Elizabeth Warren discusses US economy in talk at AU
The senator encouraged students to demand more out of elected representatives
With over 400 people in attendance, U.S. Senator Elizabeth Warren (D-MA) spoke to a full house on Wednesday about America’s current economic struggles and opportunities for improvement at an event co-hosted by the AU School of Public Affairs and the Kennedy Political Union.
In the midst of an election year where voters will choose a presidential candidate they feel best represents their interests, Warren said she wanted to go around and educate different groups of people on the current economic climate in the United States, including college students falling increasingly in debt from taking on financial loans.
“This is an experiment that we’re doing here,” Warren said. “This is an opportunity to talk about something a little longer, a little more, and it develops off actually the work I did as an academic, off of my teaching. Only back then I had these really horrible slides and I had to act out the various parts of it.”
Prior to the beginning of her speech, Jamie Raskin, a professor at AU’s Washington College of Law and a current state senator from Maryland’s 20th district, introduced Warren, referencing her financial expertise and professional achievements.
“She is the undisputed master of the questions of finance and money economics that go to the heart of American inequality today,” Raskin said. “She is the indispensable senator.”
To start off her presentation, Warren shared information about her upbringing with audience members. She discussed growing up in a family on the lower edge of the middle class, with a father who worked as a maintenance man, a mother who worked a minimum wage job answering phones at Sears, and three older brothers.
Warren said situations and stories like these among middle and lower class families are common today, and will continue to prevail unless an intervention is made.
“For a lot of families, no matter how hard they work, no matter how many coupons they cut, no matter how hard they try to save, there is never enough to make ends meet,” Warren said. “And none of this will get any better unless we make some fundamental changes in this country.”
She explained that despite indicators suggesting that the American economy is currently thriving, this economic growth comes at a price.
“Today, many corporations are reporting record profits,” Warren said. “The stock market is booming. Inflation is low. Unemployment has dropped below five percent. All of the official markers of a healthy economy are there. It looks great, but the question is ‘Great for whom?’”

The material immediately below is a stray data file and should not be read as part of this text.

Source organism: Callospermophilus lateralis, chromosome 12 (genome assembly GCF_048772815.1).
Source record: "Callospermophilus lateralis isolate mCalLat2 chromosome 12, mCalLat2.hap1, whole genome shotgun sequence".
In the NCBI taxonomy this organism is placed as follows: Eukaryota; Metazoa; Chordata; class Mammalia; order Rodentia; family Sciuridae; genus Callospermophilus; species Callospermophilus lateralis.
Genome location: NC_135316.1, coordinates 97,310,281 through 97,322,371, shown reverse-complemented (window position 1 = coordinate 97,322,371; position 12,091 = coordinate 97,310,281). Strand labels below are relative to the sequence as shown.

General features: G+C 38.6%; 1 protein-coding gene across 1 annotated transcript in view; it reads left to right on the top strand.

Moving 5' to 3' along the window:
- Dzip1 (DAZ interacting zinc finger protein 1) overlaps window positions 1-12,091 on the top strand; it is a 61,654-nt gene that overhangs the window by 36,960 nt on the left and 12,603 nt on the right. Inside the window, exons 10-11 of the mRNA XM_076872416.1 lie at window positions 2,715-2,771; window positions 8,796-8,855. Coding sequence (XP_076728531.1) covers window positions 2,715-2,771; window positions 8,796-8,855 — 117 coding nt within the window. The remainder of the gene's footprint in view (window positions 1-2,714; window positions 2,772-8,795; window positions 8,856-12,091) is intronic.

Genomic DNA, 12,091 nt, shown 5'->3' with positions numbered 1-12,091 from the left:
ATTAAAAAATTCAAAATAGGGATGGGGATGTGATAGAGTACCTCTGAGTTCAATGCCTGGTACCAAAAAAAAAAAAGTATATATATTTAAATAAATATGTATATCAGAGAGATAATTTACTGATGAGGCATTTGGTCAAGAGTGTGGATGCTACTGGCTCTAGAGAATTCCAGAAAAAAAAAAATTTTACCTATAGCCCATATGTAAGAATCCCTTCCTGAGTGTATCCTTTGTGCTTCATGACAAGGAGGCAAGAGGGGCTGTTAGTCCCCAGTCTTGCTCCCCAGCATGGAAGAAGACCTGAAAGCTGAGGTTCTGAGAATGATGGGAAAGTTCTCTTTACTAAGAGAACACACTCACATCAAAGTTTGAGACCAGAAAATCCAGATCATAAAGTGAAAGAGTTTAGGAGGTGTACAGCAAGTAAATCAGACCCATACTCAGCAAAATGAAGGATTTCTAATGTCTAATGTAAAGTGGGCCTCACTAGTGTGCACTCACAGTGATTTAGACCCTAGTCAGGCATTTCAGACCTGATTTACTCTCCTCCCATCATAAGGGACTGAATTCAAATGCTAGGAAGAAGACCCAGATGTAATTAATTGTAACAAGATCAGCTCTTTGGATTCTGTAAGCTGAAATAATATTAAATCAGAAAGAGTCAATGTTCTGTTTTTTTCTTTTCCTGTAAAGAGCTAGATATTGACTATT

With bankruptcy rates rising and debt levels increasing, Warren made it clear that this economic growth comes at the expense of the American middle class. This topic then drove the conversation throughout the rest of the evening.
“How did families pick up so much debt? How did they get squeezed so hard?” Warren asked the audience.
She went on to describe how these changes can be explained not by increases in personal spending among citizens, but by specific policy changes that were made by the government, betting on the country’s wealthiest citizens and using theories of trickle-down economics as opposed to investing in and strengthening the middle class.
Specifically, Warren cited three actions made by U.S. policymakers that influenced this shift: Rewriting the tax laws to institute lower tax rates for the richest Americans and corporations, deregulating Wall Street and using politicians as lobbyists for large corporations rather that the interests of their constituents.
Warren emphasized that all three of these practices are still widely used today, referencing her recent questioning of Wells Fargo CEO John Stumpf regarding his alleged nationwide scam as an example.
“Sitting in that hearing yesterday, what I stopped to think about is that a kid who gets caught with a few ounces of drugs is looking at jail time,” Warren said. “But a CEO who helps his bank launder billions of dollars in drug money or cheats millions of dollars from consumers, walks away with a bonus. That is not right.”
After spending this portion of the presentation dwelling on these pessimistic facts as she referred to them, Warren transitioned to explain her optimism for the future and the necessity for Americans to hold their representatives accountable.
“I get it,” Warren said. “You can look at this and say ‘Let’s all just quit. There’s no help.’ But actually the reason I’m here is because I think this is an optimistic story. If the government has been taken over by the rich and the powerful, then the rest of us can take it back.”
Despite a current division within the country on key topics, Warren said all Americans should be able to get behind core issues related to the country’s future and come together to pose a united front for economic change.
“Look at it this way,” Warren said. “A weak government can’t police Wall Street. A starving government can’t invest in students. A torn government can’t move decisively against climate change. A captured government can’t negotiate a better trade deal. Without government we don’t build a stronger nation and without government, we don’t push each other to become better people.”
Warren left attendees with three means of creating change to close out the evening. She encouraged students to raise their voices, raise their hands to volunteer, and raise questions to hold lawmakers accountable and push for the changes they want to see within the U.S. economy.
“I know there are a lot of powerful interests lined up against us, and I know that a lot of times we don’t win, but the worst thing we can do is to lay down without a fight,” she said. “You can’t win what you don’t fight for and you can’t make progress if you don’t aim high and that’s what this is about.”